Posted in: Disc Reviews by Gino Sassani on November 24th, 2011
“It’s time to play the music. It’s time to light the lights. It’s time to meet the Muppets on the Muppet Show tonight…”
What do the following huge stars all have in common: Elton John, George Burns, Peter Sellers, Don Knotts, Bob Hope, John Cleese, Madeline Kahn, and Milton Berle? They all were guests on The Muppet Show. It would be pretty hard to argue that the seriesdidn’t became the in place for A-list entertainers to have a little fun. Like a neighborhood clubhouse, the top stars would come to the show and allow themselves to be often upstaged by Henson’s cute little creatures. They would place themselves in ridiculous situations and often allow themselves to be lampooned and ridiculed, and they always appeared to have a blast while they were doing it. Elton John singing his Kiki Dee duet, Don’t Go Breaking My Heart, with Miss Piggy has to be one of television’s most memorable moments. Not only do you have a guest list that would make Saturday Night Live envious, but you have something they never had, namely Kermit, Miss Piggy, Fozzie and Gonzo providing their special brand of Muppet madness.
“It’s the most sensational, inspirational, celebrational, muppetational, this is what we call the Muppet Show!”
Before the series ended, the Muppets took to the big screen for the first time in 1979 with The Muppet Movie. The film brought together all of the lovable characters as they moved across the country on their quest for fame. It’s safe to say that they found it. But there hasn’t been a Muppet movie now in about 12 years and it’s certainly true that the world has changed a lot since then. With the advent of Pixar and the sophisticated animated films we now grow on computer terminals, one has to ask the obvious question: Is there still room in the world, and more importantly in our hearts, for those cloth-covered charmers from another era? If the response I witnessed at a screening of the new The Muppets is any indication, I’d say there’s room for a bit more wear on that material.
It’s now been more than a decade since the Muppets have been together, and they haven’t even talked to each other in that time. They’ve gone their separate ways. Animal’s in drum rehab, and Fozzie has been running his own small-time group called The Moppets. Miss Piggy is running a Paris fashion design house, and Gonzo has made a killing in the toilet business. But there’s one guy who remembers the good old days.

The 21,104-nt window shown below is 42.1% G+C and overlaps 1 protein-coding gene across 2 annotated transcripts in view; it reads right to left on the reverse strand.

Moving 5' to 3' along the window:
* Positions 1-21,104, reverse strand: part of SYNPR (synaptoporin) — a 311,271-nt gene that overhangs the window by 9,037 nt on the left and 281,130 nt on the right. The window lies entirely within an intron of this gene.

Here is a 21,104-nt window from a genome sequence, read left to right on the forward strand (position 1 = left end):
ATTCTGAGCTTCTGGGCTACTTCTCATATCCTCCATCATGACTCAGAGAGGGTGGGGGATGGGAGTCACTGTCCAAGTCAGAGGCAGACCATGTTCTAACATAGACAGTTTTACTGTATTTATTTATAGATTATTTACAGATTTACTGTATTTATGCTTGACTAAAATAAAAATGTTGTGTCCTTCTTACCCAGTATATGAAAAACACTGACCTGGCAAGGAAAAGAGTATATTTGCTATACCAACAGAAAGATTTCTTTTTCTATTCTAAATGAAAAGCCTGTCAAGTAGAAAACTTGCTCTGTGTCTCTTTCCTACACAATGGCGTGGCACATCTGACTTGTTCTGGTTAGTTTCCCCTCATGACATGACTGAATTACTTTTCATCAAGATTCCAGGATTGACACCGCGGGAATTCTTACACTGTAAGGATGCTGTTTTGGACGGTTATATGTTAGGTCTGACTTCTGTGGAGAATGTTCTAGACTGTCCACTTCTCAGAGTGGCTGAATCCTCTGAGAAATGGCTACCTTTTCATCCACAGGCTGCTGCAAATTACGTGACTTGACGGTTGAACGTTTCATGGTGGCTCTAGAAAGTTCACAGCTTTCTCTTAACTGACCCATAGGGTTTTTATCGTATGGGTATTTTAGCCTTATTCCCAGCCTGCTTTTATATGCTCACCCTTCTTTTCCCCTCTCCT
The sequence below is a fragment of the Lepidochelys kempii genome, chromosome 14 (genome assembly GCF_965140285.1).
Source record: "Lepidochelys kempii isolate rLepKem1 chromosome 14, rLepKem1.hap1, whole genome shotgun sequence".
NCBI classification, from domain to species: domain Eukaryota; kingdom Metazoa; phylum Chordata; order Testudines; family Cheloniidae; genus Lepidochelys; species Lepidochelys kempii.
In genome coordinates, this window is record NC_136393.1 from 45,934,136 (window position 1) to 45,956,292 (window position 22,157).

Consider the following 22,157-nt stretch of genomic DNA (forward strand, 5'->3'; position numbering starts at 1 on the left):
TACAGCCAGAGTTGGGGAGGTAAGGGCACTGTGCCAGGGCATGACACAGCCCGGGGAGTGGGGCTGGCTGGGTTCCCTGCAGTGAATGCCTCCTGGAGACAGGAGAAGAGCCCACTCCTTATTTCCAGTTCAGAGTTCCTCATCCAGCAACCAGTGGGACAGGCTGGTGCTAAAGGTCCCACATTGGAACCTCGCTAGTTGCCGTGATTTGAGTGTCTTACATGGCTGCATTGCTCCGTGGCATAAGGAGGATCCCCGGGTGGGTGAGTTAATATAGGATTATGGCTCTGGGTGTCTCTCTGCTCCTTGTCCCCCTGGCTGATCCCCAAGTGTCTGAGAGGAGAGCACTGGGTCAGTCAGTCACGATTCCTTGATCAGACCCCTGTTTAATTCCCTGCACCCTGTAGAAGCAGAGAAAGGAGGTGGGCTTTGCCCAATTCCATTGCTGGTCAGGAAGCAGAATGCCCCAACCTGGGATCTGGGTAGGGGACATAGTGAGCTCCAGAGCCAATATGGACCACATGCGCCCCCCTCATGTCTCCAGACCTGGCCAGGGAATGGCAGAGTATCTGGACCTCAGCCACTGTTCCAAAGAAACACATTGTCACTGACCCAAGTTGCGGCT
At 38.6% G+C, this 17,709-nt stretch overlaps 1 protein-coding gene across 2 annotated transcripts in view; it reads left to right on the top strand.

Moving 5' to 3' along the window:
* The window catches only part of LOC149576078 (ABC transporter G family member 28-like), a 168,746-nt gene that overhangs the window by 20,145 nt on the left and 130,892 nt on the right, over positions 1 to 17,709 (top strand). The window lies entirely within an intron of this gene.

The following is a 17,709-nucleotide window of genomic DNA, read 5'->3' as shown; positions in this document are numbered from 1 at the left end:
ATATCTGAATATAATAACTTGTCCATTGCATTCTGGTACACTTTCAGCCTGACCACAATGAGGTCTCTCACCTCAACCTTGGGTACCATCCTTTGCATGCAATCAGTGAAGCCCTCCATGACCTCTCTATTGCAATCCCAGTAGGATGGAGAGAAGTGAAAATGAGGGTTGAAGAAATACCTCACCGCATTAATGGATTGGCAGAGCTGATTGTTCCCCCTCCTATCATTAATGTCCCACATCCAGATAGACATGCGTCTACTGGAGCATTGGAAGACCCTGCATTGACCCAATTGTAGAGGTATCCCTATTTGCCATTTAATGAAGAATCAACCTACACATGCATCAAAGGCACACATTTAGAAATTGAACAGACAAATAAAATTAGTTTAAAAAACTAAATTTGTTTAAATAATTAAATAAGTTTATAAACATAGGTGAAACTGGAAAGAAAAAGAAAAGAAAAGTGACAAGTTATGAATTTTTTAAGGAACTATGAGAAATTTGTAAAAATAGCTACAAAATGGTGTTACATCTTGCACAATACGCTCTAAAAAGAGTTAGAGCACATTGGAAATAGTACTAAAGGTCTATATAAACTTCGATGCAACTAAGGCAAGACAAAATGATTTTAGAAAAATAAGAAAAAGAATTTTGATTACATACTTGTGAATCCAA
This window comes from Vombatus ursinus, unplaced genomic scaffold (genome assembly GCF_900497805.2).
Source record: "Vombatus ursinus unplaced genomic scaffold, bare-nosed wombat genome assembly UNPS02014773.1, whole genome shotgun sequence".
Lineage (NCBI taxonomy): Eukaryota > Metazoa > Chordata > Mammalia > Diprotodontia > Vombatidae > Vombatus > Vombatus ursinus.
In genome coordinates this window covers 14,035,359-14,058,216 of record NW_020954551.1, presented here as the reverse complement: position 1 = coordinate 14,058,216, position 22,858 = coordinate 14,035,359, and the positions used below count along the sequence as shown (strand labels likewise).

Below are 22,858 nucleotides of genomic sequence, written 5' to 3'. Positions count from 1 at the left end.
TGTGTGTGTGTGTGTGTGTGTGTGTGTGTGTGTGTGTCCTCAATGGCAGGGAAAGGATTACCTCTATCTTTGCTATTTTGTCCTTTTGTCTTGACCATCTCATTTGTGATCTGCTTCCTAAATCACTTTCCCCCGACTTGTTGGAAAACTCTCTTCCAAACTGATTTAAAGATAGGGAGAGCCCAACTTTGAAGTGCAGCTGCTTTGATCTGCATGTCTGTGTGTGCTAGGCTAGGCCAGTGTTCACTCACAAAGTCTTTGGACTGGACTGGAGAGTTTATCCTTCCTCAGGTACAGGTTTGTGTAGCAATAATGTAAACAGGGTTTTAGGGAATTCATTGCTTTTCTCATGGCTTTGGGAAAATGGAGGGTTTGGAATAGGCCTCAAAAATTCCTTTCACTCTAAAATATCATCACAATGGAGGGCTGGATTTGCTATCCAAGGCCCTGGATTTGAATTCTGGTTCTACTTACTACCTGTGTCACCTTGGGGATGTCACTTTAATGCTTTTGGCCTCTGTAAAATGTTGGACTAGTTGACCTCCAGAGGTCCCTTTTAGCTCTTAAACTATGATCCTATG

Meet Walter (Linz). He’s the newest Muppet; he just doesn’t know it yet. He always suspected he was different from his brother Gary (Segel). While Gary continued to grow and mature, he remained a little kid forever. He didn’t have any friends, and as Gary grew into an adult he continued to look after his brother. But now Gary’s into girls …well…one girl in particular, Mary (Adams). They’ve been dating for some time now, and he plans to take her on a trip to L.A to celebrate their anniversary. Of course, Walter tags along. But Walter has his own agenda. He’s a huge fan of the Muppets and can’t wait to visit their studio. What he finds is a disappointing wreck that’s about to be sold to oil baron Tex Richman (Cooper). He’s promised the Muppets that he’s going to turn it into a new Muppet museum, but Walter overhears his real plans. There’s oil under the studio, and he’s going to tear it all down and drill. Unless the Muppets can raise $10 million in a certain amount of time, it’ll be too late. Walter takes the news to Kermit, and they all gather the team back together to put on a telethon to raise the money… if Richman doesn’t find a way to stop them.
There’s really nothing complicated about the film at all. There are some happy song numbers that are quite reminiscent of the old Muppet days. There’s plenty of moustache-twirling villainy. But most of all… there’s plenty of Muppets. The whole gang is back, from The Swedish Chef to Scooter. The show they put on is pretty much an extended version of the old show. But somehow this tired Scooby-Doo plot and simple storytelling is just as charming as ever. The truth is that children’s movies haven’t looked anything like this since…well… the Muppets. The kids in our audience were in heaven the entire time. I heard plenty of laughter and giggling. The upbeat crowd has me totally convinced that the Muppets are back.
The biggest letdown here is that there isn’t much participation of the old guard. It’s hard for me to imagine Miss Piggy without Frank Oz. Eric Jacobson does a good enough job, but most of the voice cast had to multitask, and it was not the best idea. He also played Fozzie and Animal as well as others. Now, the original cast provided multiple voices as well, but it’s just not the same here. To be fair, Eric’s been doing her swineness for almost 10 years off and on, but this is a huge movie. It’s really my only disappointment, and it won’t, of course, matter or likely be noticed by the little ones.
The film has some cameos that range from the notable like Alan Arkin and Bill Cobbs to the bizarre which includes James Carville. Jack Black has a delightful role as the show’s reluctant host. And Amy Adams is terribly underused and often appears to be unsure why she’s even there. The real surprise is the normally quite risqué Jason Segel,who not only has a staring role but serves as the film’s primary writer and executive producer.
Expect a very child-friendly film with plenty of charm for them and nostalgia for you. It’s not perfect, but it’s perfectly wonderful, to be sure. The film itself mirrors the same questions that I’m sure everyone on the show has asked themselves during production. Can the Muppets work today? I suggest you check it out and answer that one for yourself, if you can stop humming and crying long enough to remember the question. “I always dreamed we’d be back here.”